Sunday, February 28, 2010

Laundry Day

Winter does not want to let go.

It's been raining for the past bajillion days and this morning it was snowing.

I looked out my picture window, saw the trees glistening and went out on to the back porch to see more. The sun was out, the flurries were blowing around in the air and they started to cling to the laundry line.

I ran inside and grabbed my camera. I kept shooting until they melted away.

It was 40 degrees after all.

The temperature is rising, the sun is getting warmer, the snow is all gone, the grass is green and the water is pouring out the downspout.

Spring's a-comin'.

Now if only those pesky little snowflakes would go away.

Friday, February 26, 2010

Busy, busy, busy

I've got high hopes for tomorrow. I have a whole day with nowhere to go so I plan on sewing most of it. I've been looking at projects and have picked out a few to try.

We had silhouettes done when we were on a cruise last year. The cruise line hired a silhouette artist to offer her services for free. She did one of each of us and I just have to transfer them to fabric.I really like this pillow but I think I'll change it a little bit. I want tree trunks and leaves, not flower stems and flowers.
My, what a good use of little scraps of material. And linen, glorious linen, how I love thee! This is a must have.
I. love. this.
Okay, I know the pic above and below this are not sewing projects but I found them today and want to try doing this. I'm going to try it out on the (very large) wall going up the stairs to the second floor. Vintage men's pant hangers. Who knew they'd be so useful? This idea came from the summer 2008 issue of O at Home.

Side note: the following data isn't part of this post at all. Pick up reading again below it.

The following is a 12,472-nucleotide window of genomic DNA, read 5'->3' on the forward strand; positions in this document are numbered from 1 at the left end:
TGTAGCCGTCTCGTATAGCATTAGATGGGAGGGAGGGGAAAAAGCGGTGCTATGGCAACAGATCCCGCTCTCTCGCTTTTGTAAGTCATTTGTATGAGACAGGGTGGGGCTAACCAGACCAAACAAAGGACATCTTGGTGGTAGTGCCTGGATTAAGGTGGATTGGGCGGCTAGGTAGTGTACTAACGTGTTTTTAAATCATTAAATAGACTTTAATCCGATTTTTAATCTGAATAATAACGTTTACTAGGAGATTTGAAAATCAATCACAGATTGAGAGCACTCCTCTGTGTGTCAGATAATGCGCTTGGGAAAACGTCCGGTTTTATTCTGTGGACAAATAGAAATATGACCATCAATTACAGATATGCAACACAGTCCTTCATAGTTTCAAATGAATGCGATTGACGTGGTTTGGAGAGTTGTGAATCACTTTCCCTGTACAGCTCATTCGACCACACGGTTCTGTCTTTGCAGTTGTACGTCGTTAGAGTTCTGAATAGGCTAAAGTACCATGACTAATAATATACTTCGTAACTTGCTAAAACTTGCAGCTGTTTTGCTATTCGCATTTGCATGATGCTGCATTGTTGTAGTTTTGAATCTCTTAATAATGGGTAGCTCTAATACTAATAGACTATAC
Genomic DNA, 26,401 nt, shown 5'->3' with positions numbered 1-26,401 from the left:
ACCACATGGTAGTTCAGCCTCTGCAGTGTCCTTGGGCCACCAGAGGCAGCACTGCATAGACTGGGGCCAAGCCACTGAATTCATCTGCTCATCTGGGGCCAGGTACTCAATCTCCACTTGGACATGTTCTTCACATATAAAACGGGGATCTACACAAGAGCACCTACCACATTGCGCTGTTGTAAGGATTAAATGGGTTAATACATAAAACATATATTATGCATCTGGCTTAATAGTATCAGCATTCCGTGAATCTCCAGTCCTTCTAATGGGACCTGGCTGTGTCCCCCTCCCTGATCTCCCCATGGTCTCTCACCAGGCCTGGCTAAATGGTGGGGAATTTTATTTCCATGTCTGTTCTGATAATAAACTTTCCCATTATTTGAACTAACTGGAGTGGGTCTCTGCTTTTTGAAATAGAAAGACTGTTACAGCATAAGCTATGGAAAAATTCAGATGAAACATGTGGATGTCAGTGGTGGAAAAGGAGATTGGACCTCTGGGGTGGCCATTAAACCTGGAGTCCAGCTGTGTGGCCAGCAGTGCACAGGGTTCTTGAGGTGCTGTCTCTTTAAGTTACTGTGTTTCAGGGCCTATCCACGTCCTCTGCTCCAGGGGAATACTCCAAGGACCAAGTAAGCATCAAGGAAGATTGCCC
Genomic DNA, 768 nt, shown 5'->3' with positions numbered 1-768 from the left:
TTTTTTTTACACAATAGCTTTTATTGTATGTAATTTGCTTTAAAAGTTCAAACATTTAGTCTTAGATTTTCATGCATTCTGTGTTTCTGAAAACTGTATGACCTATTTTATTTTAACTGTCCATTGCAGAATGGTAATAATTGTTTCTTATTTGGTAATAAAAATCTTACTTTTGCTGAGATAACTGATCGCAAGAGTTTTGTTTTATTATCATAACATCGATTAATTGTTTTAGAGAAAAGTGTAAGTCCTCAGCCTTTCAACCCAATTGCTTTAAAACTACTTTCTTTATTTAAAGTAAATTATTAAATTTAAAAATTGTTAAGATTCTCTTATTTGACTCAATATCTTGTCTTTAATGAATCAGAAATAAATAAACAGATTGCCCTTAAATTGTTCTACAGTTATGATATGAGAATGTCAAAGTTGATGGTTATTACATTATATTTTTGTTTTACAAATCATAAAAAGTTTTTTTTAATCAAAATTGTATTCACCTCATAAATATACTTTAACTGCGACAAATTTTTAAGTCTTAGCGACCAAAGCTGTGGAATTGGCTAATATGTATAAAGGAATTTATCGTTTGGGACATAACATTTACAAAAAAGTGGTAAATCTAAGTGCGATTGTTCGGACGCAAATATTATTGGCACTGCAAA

What a cool way to display some art and not mess up your walls.

So, you see, I have a very busy day tomorrow.

But don't tell sissy.

She thinks I'm working on her tote bag, like the one I made myself.

Er, maybe the day after tomorrow, dear sissy.




Thursday, February 25, 2010

The Write Stuff

We had the first meeting of our creative writing group today at the library. Eight teens, evenly split between guys and girls, came and wrote for half an hour. They shared what they wrote, they laughed, they ate cookies, and I think we all had a fantastic time.

They're such good storytellers and I don't think they know it yet. I had them write down their first memory, what age they were at the time and then number their sheet for every year after that. They had to try and remember something from every year.

It was cool to hear what they remember. But also a little bit sad. Some of the memories had to do with divorce, death, fights, broken bones. Other memories were funny, like the teen who remembered using an expletive at age two. They loved that.

They didn't write much down on their papers, only a word or sentence. A few had a short paragraph written for some years but not many did that.

But...

When they started sharing their memories, the storytelling that poured forth from their mouths was incredible. They couldn't just read the word or sentence, they had to tell the story behind it. I pointed that out to them and saw a few looks of amazement on their faces.

It was a great moment.